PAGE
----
It is easier for the judge or jury to infer criminal intent if the person has already walked out of the store with the items in his or her bag without paying for them. The prosecution’s case is strengthened if the person resists arrest or flees. These actions could suggest “guilty knowledge.”
Less clear but still no major obstacle would be the situation in which the suspect has simply stuffed the merchandise into a bag or hidden the items on his or her person. Most people would agree that concealing an item could suggest an intent to steal. Absent a credible explanation from the defense on some type of inadvertence or mistake, a judge or jury could infer that the person was planning to steal the items from this suspicious behavior.
But how about the situation in which the person does nothing more than pick up the item from the shelf? Could the prosecution prove shoplifting in this scenario? While I am not aware of any case in which this happened in either of the two jurisdictions in which I am licensed to practice law, it is theoretically possible.
How so? The D.C. Code provides that the criminal act required to proving shoplifting can be nothing more than the “taking possession of the property.” In other words, you don’t actually need to conceal the item or walk out of the store with it. Picking up an item from the store shelf would satisfy the criterion of “taking possession.”
The question then becomes: What was the defendant’s intent at the time he or she committed this act? And how does the prosecution prove this intent?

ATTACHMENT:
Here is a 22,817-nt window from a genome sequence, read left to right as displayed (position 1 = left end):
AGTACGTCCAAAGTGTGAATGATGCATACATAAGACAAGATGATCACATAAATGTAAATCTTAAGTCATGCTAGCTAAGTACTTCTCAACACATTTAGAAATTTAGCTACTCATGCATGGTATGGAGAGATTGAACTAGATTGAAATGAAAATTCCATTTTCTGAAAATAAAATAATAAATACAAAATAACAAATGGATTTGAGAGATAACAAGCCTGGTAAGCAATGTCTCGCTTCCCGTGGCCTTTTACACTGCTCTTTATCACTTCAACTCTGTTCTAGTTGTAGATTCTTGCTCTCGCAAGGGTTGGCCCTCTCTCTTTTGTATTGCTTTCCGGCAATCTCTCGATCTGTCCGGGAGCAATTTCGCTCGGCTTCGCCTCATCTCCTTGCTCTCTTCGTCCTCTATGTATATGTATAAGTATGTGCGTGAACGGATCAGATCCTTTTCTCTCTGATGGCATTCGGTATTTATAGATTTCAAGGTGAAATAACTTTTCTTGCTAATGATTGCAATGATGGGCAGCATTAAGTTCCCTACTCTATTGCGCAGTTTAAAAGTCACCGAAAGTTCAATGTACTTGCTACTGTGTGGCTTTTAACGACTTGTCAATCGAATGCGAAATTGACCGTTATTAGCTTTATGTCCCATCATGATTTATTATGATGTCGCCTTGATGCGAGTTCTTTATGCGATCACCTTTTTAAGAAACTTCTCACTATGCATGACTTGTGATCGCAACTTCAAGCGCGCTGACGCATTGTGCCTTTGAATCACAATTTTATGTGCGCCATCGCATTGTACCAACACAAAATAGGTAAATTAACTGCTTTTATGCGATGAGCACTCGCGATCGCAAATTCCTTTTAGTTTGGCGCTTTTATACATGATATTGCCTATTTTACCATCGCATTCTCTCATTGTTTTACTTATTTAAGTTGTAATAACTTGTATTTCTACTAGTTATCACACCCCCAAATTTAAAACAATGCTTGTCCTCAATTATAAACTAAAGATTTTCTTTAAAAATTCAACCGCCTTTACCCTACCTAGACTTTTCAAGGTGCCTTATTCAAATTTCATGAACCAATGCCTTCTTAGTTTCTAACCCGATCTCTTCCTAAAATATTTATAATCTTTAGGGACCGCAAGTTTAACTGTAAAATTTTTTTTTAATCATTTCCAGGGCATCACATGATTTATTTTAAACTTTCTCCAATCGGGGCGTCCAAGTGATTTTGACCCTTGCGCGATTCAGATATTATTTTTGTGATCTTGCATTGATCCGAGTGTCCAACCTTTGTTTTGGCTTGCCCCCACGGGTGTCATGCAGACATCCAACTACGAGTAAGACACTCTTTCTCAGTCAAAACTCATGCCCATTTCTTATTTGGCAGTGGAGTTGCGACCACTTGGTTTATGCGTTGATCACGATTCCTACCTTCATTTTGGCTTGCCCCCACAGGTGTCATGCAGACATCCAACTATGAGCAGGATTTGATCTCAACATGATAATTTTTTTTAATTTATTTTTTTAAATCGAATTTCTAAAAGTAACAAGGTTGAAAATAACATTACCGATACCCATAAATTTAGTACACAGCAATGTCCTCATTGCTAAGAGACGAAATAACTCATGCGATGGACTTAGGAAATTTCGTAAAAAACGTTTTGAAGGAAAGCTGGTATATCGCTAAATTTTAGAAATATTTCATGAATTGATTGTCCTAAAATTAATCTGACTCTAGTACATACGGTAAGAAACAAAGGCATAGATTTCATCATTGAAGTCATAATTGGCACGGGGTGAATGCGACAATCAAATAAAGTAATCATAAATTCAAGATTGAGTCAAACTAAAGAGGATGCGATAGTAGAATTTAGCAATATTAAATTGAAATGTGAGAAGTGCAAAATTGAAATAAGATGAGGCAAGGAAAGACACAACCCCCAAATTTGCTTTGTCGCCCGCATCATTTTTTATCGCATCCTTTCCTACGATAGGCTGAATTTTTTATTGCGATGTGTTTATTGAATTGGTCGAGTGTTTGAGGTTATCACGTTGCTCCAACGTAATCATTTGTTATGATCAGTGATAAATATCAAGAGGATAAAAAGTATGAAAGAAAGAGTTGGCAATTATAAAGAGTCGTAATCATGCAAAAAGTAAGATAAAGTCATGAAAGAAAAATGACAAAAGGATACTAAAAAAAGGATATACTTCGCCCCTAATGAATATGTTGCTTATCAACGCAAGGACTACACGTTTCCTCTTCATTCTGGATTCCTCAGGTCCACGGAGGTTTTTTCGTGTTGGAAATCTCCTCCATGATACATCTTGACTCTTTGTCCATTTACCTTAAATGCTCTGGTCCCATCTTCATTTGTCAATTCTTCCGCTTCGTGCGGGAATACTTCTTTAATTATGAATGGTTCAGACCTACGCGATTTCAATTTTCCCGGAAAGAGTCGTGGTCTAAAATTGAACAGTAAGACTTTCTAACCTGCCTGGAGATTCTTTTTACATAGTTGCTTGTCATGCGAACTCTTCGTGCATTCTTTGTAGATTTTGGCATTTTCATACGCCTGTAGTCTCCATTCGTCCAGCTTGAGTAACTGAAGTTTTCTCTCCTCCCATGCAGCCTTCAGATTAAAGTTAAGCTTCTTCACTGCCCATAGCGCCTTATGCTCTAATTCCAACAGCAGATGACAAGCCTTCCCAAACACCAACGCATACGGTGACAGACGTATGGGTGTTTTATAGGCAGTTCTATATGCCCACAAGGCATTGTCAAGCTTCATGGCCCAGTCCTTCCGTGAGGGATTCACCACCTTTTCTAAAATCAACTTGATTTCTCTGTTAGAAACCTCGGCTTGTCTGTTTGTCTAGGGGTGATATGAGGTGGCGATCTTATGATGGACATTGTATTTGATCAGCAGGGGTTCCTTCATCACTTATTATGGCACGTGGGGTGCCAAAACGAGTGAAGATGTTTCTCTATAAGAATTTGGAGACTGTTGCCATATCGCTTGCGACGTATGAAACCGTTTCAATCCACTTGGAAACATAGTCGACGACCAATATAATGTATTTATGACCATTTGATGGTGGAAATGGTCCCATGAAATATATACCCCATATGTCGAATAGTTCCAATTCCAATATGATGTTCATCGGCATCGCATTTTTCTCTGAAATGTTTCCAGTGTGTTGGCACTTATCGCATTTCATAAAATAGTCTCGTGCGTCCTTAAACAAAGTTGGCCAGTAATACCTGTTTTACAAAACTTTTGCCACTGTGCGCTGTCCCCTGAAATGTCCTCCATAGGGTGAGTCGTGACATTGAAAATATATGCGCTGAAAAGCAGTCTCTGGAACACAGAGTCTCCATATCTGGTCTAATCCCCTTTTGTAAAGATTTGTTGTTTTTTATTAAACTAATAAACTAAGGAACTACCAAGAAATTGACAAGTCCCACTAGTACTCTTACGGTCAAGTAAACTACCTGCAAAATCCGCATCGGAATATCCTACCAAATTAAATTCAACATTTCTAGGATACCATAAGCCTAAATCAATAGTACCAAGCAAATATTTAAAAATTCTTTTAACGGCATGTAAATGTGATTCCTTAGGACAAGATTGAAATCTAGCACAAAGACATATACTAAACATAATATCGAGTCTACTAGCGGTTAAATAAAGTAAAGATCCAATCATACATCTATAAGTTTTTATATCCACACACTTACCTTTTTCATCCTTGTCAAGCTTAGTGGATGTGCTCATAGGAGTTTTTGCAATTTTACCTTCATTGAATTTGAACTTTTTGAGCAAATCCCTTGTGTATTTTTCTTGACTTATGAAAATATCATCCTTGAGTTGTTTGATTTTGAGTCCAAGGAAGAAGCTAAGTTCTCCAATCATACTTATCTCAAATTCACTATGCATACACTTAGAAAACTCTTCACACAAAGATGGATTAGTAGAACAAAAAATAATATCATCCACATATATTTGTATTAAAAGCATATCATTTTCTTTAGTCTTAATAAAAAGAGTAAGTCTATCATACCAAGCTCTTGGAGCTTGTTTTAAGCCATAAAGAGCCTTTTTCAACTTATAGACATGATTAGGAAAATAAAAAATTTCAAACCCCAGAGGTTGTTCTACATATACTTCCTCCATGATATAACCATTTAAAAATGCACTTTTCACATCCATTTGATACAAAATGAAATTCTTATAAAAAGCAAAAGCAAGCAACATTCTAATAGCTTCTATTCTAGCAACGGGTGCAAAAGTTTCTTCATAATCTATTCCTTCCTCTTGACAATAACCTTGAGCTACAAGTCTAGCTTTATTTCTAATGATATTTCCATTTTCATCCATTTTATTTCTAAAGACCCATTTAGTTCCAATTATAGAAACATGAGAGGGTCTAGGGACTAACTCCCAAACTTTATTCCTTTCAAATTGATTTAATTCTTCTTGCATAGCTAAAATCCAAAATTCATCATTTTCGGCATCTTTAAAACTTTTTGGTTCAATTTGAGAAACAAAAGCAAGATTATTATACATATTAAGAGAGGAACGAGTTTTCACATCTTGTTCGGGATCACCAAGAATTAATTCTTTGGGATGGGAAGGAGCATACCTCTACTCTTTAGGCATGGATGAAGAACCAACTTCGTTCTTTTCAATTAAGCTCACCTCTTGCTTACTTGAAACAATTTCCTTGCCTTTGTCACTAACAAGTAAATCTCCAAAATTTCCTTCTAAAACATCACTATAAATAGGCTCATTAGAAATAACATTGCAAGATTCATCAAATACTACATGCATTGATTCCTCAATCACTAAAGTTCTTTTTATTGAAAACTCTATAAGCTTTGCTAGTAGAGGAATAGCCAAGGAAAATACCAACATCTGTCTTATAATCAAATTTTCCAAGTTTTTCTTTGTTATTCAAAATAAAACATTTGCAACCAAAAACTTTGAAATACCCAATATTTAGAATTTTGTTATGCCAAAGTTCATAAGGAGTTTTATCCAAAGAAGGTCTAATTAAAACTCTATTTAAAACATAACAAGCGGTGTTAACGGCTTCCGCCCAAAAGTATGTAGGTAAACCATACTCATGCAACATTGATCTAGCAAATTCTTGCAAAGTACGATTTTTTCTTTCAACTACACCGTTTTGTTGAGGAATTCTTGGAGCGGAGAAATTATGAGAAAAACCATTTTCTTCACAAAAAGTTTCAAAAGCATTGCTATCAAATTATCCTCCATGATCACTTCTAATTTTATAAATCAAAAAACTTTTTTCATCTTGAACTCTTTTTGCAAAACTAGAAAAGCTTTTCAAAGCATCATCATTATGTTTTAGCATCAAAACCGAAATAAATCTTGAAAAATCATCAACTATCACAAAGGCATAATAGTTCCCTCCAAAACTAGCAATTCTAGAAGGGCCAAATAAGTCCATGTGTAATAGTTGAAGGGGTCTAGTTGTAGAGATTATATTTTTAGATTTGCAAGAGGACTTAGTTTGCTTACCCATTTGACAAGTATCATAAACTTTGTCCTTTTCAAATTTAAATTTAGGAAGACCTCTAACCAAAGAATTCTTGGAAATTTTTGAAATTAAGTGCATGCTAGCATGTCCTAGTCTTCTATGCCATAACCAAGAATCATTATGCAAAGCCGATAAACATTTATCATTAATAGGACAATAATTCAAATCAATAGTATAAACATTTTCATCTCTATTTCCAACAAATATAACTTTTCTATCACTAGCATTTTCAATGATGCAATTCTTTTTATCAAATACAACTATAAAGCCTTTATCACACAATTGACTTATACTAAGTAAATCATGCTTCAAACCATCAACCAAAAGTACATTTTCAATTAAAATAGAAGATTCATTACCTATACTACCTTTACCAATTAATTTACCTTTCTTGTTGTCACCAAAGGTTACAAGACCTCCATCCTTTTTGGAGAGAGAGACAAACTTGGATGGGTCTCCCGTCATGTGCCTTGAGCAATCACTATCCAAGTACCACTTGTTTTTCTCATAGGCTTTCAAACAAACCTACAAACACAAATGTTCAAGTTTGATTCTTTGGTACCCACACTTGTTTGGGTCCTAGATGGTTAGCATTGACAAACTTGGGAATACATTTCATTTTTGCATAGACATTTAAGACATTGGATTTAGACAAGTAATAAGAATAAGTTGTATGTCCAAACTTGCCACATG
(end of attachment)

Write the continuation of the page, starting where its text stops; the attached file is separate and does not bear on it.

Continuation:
It is unlikely that the person would announce at the time of picking up the property that he or she was planning to steal it. It is also unlikely that the prosecution would be able to locate a witness to testify that, prior to going into the store, the suspect had told him or her that the suspect was planning to shoplift.
More likely would be the situation in which the prosecution would try to prove the criminal intent element of the offense through the defendant’s prior convictions for shoplifting. The admissibility of prior “bad acts” is a complicated issue. As such, it will need to be addressed at greater length in a future posting. For the purposes of this entry, allow me to say that the prosecution could conceivably attempt to have the judge or jury infer criminal intent at the time the suspect picked up the item from the fact that the suspect had committed shoplifting before. The prosecution could not introduce the prior convictions to show that the person was a bad person or had a propensity to commit shoplifting. But, assuming the court granted the prosecution’s motion to introduce the evidence, the prosecution could use the prior conviction to show that the act of picking up the item was part of a pattern of shoplifting or to counter the defense lawyer’s claims that the suspect would “never, ever shoplift.”
In other words, beware Ms. Ryder! While our criminal system seeks to prevent a defendant from being convicted on one offense for his or her unrelated actions on another day, a criminal past can come back to bite her. She should think twice the next time she walks into a store and picks up an item from the shelf, particularly if she is in Washington, D.C.